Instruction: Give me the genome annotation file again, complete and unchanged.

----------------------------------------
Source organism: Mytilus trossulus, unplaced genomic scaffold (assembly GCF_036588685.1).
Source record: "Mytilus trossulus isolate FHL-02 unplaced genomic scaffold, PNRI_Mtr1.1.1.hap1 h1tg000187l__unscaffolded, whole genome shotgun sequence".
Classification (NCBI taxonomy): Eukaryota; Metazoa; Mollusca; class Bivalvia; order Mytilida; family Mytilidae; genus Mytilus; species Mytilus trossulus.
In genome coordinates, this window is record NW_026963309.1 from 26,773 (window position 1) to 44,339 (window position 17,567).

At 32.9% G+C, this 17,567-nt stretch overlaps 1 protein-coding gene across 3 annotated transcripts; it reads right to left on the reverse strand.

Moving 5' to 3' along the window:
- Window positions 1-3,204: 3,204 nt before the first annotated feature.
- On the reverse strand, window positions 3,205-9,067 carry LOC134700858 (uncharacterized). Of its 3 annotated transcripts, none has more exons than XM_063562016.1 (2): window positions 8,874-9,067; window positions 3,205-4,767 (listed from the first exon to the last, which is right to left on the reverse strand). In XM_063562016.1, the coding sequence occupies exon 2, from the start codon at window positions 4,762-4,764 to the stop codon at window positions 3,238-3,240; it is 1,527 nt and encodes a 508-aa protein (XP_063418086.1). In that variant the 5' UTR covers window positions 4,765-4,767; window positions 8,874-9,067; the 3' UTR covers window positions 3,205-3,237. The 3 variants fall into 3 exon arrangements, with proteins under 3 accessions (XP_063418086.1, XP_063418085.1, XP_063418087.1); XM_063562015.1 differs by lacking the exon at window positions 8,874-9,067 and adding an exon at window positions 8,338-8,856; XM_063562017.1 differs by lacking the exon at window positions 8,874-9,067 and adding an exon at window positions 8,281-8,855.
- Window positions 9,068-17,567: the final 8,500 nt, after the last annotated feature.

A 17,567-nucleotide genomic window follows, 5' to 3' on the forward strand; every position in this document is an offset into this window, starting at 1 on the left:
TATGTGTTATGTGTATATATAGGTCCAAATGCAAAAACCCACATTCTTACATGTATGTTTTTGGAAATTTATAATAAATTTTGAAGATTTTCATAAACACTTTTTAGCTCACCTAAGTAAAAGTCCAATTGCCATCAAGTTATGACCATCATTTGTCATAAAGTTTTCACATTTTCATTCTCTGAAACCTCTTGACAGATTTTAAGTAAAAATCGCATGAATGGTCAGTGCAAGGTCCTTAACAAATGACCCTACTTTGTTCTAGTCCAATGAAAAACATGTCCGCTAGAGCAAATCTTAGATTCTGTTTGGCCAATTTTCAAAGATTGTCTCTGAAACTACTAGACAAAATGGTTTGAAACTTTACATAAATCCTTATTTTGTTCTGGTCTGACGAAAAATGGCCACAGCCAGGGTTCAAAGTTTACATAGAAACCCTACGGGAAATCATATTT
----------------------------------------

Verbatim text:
Source organism: Mytilus trossulus, unplaced genomic scaffold (assembly GCF_036588685.1).
Source record: "Mytilus trossulus isolate FHL-02 unplaced genomic scaffold, PNRI_Mtr1.1.1.hap1 h1tg000187l__unscaffolded, whole genome shotgun sequence".
Classification (NCBI taxonomy): Eukaryota; Metazoa; Mollusca; class Bivalvia; order Mytilida; family Mytilidae; genus Mytilus; species Mytilus trossulus.
In genome coordinates, this window is record NW_026963309.1 from 26,773 (window position 1) to 44,339 (window position 17,567).

At 32.9% G+C, this 17,567-nt stretch overlaps 1 protein-coding gene across 3 annotated transcripts; it reads right to left on the reverse strand.

Moving 5' to 3' along the window:
- Window positions 1-3,204: 3,204 nt before the first annotated feature.
- On the reverse strand, window positions 3,205-9,067 carry LOC134700858 (uncharacterized). Of its 3 annotated transcripts, none has more exons than XM_063562016.1 (2): window positions 8,874-9,067; window positions 3,205-4,767 (listed from the first exon to the last, which is right to left on the reverse strand). In XM_063562016.1, the coding sequence occupies exon 2, from the start codon at window positions 4,762-4,764 to the stop codon at window positions 3,238-3,240; it is 1,527 nt and encodes a 508-aa protein (XP_063418086.1). In that variant the 5' UTR covers window positions 4,765-4,767; window positions 8,874-9,067; the 3' UTR covers window positions 3,205-3,237. The 3 variants fall into 3 exon arrangements, with proteins under 3 accessions (XP_063418086.1, XP_063418085.1, XP_063418087.1); XM_063562015.1 differs by lacking the exon at window positions 8,874-9,067 and adding an exon at window positions 8,338-8,856; XM_063562017.1 differs by lacking the exon at window positions 8,874-9,067 and adding an exon at window positions 8,281-8,855.
- Window positions 9,068-17,567: the final 8,500 nt, after the last annotated feature.

A 17,567-nucleotide genomic window follows, 5' to 3' on the forward strand; every position in this document is an offset into this window, starting at 1 on the left:
TATGTGTTATGTGTATATATAGGTCCAAATGCAAAAACCCACATTCTTACATGTATGTTTTTGGAAATTTATAATAAATTTTGAAGATTTTCATAAACACTTTTTAGCTCACCTAAGTAAAAGTCCAATTGCCATCAAGTTATGACCATCATTTGTCATAAAGTTTTCACATTTTCATTCTCTGAAACCTCTTGACAGATTTTAAGTAAAAATCGCATGAATGGTCAGTGCAAGGTCCTTAACAAATGACCCTACTTTGTTCTAGTCCAATGAAAAACATGTCCGCTAGAGCAAATCTTAGATTCTGTTTGGCCAATTTTCAAAGATTGTCTCTGAAACTACTAGACAAAATGGTTTGAAACTTTACATAAATCCTTATTTTGTTCTGGTCTGACGAAAAATGGCCACAGCCAGGGTTCAAAGTTTACATAGAAACCCTACGGGAAATCATATTT